Create an abstract artwork derived from an accurate perspective rendering of a space and influenced by Richard Diebenkorn’s work.

Studio Activity:
Be inspired by the works of Richard Diebenkorn >   
  1. Create a drawing on location. Sit in your driveway, on the street in front of your house or at a place that is part of your neighborhood’s identity and draw the scene.  Also photograph the scene for extra reference during class time.  Choose a dynamic point of view that shows a large and long depth of field.  Fully develop the drawing using a range of values.
  2. Next use that drawing to create and abstract expressive shape landscape painting inspired by Richard Diebenkorn.  Choose a color scheme and render in acrylic or pastel.

Trigger Mechanisms: Abstraction, Fantasy, Distortion

Visual Examples:

Great Example of a Concentration Series - Eric Pickersgill's > Removed

Developing a Concentration

  1. Determine Essential Concept
  2. Explore Polarities
  3. Move from General to Specific
  4. Move from Personal to Universal
  5. Develop Alternatives
  6. Edit Out Non-essentials
  7. Amplify Essentials

Is there?:
  1. Clear Topic Statement
  2. Evidence of research
  3. Evidence of personal interest
  4. Evidence of universal appeal
  5. Clear goals or motive to gain from the experience.

Student Commentary:
What is the central idea of your concentration?
How does the work in your concentration demonstrate the exploration of your topic. You may refer to specific images as examples.  When referencing specific images, please indicate the image numbers.

Check out Sherry Turkle’s - Reclaiming Conversation

Barbara deWilde

Sherry Turkle CreditPeter Urban

Check out Benjamin Starr’s article for Visual News > This is What Phone Addiction Looks Like… Without the Phones

Check out Eric Pickersgill’s photo concentration - Removed

    The joining of people to devices has been rapid and unalterable. The application of the personal device in daily life has made tasks take less time. Far away places and people feel closer than ever before. Despite the obvious benefits that these advances in technology have contributed to society, the social and physical implications are slowly revealing themselves. In similar ways that photography transformed the lived experience into the photographable, performable, and reproducible experience, personal devices are shifting behaviors while simultaneously blending into the landscape by taking form as being one with the body. This phantom limb is used as a way of signaling busyness and unapproachability to strangers while existing as an addictive force that promotes the splitting of attention between those who are physically with you and those who are not.

    The work began as I sat in a café’ one morning. This is what I wrote about my observation:
         Family sitting next to me at Illium café in Troy, NY is so disconnected from one another. Not much talking. Father and           two daughters have their own phones out. Mom doesn’t have one or chooses to leave it put away. She stares out the           window, sad and alone in the company of her closest family. Dad looks up every so often to announce some obscure           piece of info he found online. Twice he goes on about a large fish that was caught. No one replies. I am saddened by           the use of technology for interaction in exchange for not interacting. This has never happened before and I doubt we           have scratched the surface of the social impact of this new experience. Mom has her phone out now.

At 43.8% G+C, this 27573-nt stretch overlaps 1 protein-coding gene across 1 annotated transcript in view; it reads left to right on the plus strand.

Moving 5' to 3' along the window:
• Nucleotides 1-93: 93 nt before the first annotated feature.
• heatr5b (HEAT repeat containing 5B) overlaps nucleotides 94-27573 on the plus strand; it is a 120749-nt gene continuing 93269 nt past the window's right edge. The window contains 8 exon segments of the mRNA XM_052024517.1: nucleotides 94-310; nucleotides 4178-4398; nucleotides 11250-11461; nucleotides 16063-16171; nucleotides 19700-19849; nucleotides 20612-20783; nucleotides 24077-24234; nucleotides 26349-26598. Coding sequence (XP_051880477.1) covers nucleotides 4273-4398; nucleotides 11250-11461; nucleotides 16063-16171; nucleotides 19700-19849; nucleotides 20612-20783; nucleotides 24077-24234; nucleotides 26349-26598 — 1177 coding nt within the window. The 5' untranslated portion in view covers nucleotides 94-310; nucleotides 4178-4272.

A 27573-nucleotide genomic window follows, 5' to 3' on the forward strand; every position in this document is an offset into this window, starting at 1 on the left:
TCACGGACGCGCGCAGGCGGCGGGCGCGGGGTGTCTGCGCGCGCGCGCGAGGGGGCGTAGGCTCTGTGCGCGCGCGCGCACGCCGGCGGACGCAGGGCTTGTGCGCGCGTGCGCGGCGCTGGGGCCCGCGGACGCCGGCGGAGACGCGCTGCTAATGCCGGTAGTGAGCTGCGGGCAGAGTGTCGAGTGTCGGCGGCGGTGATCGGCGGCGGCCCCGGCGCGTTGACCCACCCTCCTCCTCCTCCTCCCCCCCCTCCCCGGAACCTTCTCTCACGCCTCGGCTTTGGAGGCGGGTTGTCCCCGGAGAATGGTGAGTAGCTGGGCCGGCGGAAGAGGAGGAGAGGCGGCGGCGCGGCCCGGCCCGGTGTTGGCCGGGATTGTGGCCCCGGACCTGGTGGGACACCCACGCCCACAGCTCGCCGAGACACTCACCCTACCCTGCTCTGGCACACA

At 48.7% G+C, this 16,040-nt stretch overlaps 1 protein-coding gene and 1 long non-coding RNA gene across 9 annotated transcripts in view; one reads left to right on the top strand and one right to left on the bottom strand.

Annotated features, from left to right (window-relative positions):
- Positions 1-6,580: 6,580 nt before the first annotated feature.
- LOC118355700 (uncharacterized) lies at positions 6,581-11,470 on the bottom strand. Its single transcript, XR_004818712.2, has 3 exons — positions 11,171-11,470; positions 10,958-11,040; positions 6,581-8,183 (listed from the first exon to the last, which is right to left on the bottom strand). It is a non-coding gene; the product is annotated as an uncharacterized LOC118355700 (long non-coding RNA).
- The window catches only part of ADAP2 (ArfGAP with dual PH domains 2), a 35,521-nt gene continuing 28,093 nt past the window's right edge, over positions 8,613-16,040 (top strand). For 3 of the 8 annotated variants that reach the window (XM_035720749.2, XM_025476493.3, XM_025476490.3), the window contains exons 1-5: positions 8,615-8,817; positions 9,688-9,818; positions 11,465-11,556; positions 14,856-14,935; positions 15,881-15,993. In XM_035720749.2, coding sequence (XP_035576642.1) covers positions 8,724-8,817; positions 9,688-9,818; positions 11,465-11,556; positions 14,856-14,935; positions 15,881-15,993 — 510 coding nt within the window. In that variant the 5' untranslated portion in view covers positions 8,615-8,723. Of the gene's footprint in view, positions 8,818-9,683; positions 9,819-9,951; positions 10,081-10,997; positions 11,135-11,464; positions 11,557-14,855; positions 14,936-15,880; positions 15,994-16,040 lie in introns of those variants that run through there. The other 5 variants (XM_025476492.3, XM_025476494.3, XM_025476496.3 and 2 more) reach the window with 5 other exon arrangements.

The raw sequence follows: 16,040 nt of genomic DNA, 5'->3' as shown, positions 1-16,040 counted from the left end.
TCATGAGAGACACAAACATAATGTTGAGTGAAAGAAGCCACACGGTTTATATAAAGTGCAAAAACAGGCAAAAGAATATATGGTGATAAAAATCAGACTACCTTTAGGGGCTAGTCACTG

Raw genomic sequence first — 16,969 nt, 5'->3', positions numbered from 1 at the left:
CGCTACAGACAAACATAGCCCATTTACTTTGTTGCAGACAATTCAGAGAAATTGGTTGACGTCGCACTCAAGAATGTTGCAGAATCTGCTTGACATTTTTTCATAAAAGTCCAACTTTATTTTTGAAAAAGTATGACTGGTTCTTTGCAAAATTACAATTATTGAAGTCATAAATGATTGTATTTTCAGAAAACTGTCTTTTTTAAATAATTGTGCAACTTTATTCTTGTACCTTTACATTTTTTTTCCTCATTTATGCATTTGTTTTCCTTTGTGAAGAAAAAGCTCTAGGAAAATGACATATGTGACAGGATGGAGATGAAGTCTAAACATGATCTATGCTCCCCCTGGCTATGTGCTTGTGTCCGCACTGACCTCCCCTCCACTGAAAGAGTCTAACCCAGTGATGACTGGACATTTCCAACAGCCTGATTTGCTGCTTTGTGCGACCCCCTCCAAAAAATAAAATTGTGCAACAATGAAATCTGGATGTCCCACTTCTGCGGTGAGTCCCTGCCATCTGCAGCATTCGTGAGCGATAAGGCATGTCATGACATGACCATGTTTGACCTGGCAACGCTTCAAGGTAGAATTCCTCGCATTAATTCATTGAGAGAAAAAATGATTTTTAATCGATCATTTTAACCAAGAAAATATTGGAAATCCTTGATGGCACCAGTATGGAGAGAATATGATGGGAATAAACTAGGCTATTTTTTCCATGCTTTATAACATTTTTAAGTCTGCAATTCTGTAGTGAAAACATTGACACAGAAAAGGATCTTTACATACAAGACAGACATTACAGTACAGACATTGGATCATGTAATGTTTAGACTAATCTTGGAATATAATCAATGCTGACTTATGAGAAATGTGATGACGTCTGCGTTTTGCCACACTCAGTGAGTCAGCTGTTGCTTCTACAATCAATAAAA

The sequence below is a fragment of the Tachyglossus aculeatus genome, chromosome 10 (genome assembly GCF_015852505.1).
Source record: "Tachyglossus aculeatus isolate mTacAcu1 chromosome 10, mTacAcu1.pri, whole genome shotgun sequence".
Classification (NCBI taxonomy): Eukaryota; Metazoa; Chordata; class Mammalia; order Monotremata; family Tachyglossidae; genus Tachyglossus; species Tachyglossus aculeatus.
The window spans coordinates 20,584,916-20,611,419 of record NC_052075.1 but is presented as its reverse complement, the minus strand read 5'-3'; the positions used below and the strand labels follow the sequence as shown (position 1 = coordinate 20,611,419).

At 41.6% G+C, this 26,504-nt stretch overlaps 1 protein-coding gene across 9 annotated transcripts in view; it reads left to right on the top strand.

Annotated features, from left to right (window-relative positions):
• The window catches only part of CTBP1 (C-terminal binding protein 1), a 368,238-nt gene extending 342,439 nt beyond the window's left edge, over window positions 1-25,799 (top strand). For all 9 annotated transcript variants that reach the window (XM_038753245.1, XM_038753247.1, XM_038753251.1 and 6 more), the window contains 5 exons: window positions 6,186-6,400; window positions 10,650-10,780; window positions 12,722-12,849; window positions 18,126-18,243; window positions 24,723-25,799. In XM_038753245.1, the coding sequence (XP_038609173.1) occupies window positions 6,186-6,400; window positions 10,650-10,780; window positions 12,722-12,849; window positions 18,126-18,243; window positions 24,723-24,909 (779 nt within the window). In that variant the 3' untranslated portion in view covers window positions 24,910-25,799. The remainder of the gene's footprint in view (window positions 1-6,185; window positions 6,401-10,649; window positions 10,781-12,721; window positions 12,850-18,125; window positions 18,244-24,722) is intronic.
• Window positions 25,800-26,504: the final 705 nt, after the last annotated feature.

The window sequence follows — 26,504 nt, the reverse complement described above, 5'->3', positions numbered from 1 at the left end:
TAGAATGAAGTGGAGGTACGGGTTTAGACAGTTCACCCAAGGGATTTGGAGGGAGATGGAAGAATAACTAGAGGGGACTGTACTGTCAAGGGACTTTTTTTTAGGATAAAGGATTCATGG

The image of that family, the mother’s face, the teenage girls’ and their father’s posture and focus on the palm of their own hands has been burned in my mind. It was one of those moments where you see something so amazingly common that it startles you into consciousness of what’s actually happening and it is impossible to forget. I see this family at the grocery store, in classrooms, on the side of the highway and in my own bed as I fall asleep next to my wife. We rest back to back on our sides coddling our small, cold, illuminated devices every night.

  The large format portraits are of individuals who appear to be holding personal devices although the devices have been physically removed from the sitter’s hand. They are asked to hold their stare and posture as I remove their device and then I make the exposure. The photographs represent reenactments of scenes that I experience daily. We have learned to read the expression of the body while someone is consuming a device and when those signifiers are activated it is as if the device can be seen taking physical form without the object being present.

Monday, October 19, 2015

Create > Paul Klee Abstract Perspective

Create > Paul Klee Abstract Perspective

Create an abstract artwork derived from an accurate perspective rendering of a space.

Studio Activity:
Be inspired by the works of Paul Klee >   
  1. Using a pencil create a drawing of an interior seen from another interior.  For example, draw the interior of a closet as seen from the interior of your room.  Another example would be drawing the interior of a room with an open door/window showing the interior of another room.  Emphasize a dynamic point of view with interesting angles and convergence. Use correct perspective techniques.  Fully develop the drawing using a range of values.  
  2. Next use that line drawing to create a cut or torn paper/fabric collage.  Extract out the forms in your drawing and reduce them to geometric shapes.  Then cut out those shapes and rearrange them to make a collage.   
  3. Next, create an abstracted shape work inspired by Paul Klee and done with oil pastels.   Paul Klee >

Trigger Mechanisms: Abstraction, Fantasy, Distortion

Visual Examples: